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Have you tried turmeric?

December 5th, 2018

I came across turmeric when I was a teenager when I started to become interested in cooking, especially using spices and flavours. I didn’t know the benefits of turmeric back then and I was mainly using it to colour my rice yellow so it looked a bit different on the plate. All the exotic spices like ginger, chilli, and cardamom took me to far off places I dreamed about visiting one day. I tried to improvise and cook Indian food, but with no internet, and no foreign cookbooks it was pretty difficult. And, I had never really tasted proper Indian food so I didn’t even have anything to compare it with! But I liked it, and I did eventually get to have my first curry in 2003 when I visited the UK for the very first time.

When I tried turmeric  for the first time I never thought that one day I would give it to my dogs!? And now 30 years later that’s exactly what I find myself doing, and on a regular basis too. So there’s another thing I share with my dogs, turmeric!

Turmeric, also known as Indian saffron has been used for over 4,000 years in alternative medicine. Turmeric is commonly used in Ayurveda medicine for wound healing and treating skin problems. But there is more to it. In a study from 2014, it was proven that curcumin, the main ingredient in turmeric, was stronger and more effective in people with arthritis than ibuprofen. Curcumin worked well as a painkiller without the gastrointestinal problems and side effects.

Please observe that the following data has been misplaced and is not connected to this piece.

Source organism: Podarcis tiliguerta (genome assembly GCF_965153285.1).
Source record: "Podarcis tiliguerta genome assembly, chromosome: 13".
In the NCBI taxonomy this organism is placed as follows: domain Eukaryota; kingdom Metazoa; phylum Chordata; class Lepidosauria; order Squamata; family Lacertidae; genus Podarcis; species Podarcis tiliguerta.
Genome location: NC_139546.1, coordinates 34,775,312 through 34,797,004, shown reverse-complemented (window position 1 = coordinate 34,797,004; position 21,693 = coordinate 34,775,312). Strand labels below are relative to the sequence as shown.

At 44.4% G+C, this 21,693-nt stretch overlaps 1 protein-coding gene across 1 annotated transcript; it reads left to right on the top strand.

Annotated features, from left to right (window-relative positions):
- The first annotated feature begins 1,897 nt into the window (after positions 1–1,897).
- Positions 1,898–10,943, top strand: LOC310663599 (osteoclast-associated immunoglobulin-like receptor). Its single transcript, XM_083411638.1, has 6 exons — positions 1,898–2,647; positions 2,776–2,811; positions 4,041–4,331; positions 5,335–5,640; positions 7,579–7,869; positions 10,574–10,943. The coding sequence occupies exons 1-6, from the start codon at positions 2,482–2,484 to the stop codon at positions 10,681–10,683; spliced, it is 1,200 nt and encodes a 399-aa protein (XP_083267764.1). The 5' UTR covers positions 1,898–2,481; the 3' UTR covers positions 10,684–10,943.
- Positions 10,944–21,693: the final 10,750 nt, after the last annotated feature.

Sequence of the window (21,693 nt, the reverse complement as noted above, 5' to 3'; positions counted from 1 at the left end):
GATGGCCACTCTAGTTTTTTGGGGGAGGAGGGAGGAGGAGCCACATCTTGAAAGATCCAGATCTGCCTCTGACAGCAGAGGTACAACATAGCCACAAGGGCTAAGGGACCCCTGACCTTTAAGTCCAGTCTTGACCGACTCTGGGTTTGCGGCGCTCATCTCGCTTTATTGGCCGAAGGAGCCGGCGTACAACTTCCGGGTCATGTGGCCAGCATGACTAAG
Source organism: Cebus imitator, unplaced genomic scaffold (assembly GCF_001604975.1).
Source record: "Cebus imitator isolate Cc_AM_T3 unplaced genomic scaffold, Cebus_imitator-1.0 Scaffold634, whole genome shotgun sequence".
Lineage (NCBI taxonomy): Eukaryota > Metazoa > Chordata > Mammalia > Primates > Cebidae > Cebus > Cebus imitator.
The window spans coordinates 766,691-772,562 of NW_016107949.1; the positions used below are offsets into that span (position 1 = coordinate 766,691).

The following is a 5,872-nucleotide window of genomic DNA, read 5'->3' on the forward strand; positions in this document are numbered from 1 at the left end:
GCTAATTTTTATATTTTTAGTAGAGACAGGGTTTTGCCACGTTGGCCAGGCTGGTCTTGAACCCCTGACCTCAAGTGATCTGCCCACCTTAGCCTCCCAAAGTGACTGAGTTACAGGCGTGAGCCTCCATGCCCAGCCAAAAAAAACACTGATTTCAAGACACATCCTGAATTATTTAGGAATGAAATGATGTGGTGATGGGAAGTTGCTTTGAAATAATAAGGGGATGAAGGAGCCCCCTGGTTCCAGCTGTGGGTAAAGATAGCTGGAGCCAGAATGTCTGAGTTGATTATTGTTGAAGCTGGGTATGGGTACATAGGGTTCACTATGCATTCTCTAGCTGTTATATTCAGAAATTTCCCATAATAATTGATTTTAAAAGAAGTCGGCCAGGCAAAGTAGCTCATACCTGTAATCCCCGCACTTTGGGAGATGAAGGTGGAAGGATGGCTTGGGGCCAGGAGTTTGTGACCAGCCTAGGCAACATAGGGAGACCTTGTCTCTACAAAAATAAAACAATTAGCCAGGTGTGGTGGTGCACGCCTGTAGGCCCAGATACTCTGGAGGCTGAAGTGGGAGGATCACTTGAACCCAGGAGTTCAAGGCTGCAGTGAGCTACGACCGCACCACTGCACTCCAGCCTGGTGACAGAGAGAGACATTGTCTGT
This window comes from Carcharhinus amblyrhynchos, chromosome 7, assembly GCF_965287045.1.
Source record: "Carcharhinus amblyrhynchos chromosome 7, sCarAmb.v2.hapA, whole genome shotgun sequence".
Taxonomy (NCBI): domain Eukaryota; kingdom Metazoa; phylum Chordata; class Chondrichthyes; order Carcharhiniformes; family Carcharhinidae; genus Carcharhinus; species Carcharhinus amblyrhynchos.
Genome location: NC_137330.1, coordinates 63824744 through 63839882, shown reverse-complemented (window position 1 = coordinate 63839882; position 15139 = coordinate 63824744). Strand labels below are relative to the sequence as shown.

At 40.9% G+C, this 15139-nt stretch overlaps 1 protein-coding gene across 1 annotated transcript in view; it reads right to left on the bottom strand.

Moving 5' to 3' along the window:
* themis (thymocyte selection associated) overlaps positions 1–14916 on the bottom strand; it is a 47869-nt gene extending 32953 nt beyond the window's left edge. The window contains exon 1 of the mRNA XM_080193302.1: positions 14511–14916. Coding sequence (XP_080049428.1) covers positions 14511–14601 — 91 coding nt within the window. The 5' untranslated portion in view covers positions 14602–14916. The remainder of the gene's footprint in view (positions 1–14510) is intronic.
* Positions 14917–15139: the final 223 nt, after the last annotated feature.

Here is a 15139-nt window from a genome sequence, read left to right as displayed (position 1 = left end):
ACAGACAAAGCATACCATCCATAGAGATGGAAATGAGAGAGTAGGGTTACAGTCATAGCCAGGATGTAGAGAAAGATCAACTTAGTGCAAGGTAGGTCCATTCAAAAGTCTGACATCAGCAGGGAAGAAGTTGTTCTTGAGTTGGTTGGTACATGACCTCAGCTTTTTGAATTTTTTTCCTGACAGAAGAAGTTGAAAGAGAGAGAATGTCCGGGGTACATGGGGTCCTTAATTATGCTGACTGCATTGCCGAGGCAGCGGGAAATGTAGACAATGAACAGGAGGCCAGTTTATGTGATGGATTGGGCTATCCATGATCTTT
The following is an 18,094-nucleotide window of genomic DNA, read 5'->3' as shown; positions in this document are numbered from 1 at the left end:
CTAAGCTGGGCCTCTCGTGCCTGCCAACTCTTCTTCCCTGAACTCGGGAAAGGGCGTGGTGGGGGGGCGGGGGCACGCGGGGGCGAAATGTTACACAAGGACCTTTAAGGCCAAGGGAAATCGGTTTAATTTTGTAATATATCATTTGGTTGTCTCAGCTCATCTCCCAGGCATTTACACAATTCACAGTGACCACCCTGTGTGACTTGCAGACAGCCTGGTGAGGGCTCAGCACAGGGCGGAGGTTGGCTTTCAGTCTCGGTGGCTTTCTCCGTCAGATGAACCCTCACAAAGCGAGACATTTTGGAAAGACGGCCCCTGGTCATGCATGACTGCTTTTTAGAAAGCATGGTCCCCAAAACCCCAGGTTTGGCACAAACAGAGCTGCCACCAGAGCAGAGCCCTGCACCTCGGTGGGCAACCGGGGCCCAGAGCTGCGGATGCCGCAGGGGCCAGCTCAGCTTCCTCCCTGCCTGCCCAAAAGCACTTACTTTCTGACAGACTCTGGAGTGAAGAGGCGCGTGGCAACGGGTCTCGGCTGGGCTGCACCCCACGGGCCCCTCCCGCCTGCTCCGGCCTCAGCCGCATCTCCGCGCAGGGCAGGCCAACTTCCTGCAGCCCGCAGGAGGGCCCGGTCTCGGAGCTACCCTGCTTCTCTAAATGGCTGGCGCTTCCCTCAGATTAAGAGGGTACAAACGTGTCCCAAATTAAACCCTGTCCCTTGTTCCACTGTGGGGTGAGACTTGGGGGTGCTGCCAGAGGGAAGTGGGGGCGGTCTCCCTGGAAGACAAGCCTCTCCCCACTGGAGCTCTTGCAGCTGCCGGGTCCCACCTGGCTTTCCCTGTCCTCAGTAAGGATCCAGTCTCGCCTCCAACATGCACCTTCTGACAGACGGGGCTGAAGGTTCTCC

Curcumin is able to block enzyme supporting growth of tumours and it has been proven it can help as a preventative care and as a support treatment in cancer, including prostate, skin, and colon cancer.

Curcumin is the most researched component of turmeric, and it also has antibacterial, antiviral, and antifungal properties, and can help in the fight against cancer, diabetes, and gastrointestinal problems.

So, how much should you give your dog?

¼ teaspoon of finely grated root for 4kg of body weight.

Dr. Jean Dodds, veterinary immunologist, recommends dividing this amount and giving it to a dog 3 times a day, to secure an even, stable level of curcumin in the blood. Another thing to note is that curcumin is not water soluble, so to increase its absorption, it is recommended to serve turmeric with coconut oil, olive oil or salmon oil.

Have you tried turmeric?

Jitka xx

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What People Say...

When we got home from the hospital with our new arrival it was clear that Perri, one of our miniature poodles, maternal instincts kicked in and went into overdrive. She was immediately acting like a mother separated from her pups and just wanted to care for the ‘naked puppy’. She has a history of being so motherly, even to the point that she has produced milk for puppies that aren’t hers even before she had a litter and has mothered every type of animal she could. She was panting, pacing and unable to relax for long at all. She could whine for England!

We tried other herbal remedies we had at hand for a previous anxious dog and nothing worked at all. She stopped eating and stressed herself into overheating too. Her stress was starting to impact the other dogs and she just couldn’t unwind. No matter if we worked off her energy with a walk and she wasn’t even interested in her usual mind games or call games. We also couldn’t offer long-lasting treats and chews too often as they gave her an upset stomach.

As soon as the Calming Floral Spray arrived I gave the bed a spritz and put some on her coat and the change was instant. She just got on her bed and fell asleep. She stopped panting and barely whines now, started eating again and she only does a bit of whining if the baby cries. We have now been able to positively reinforce her calm behaviour. I honestly can’t recommend this enough to people.
Natalie Griffiths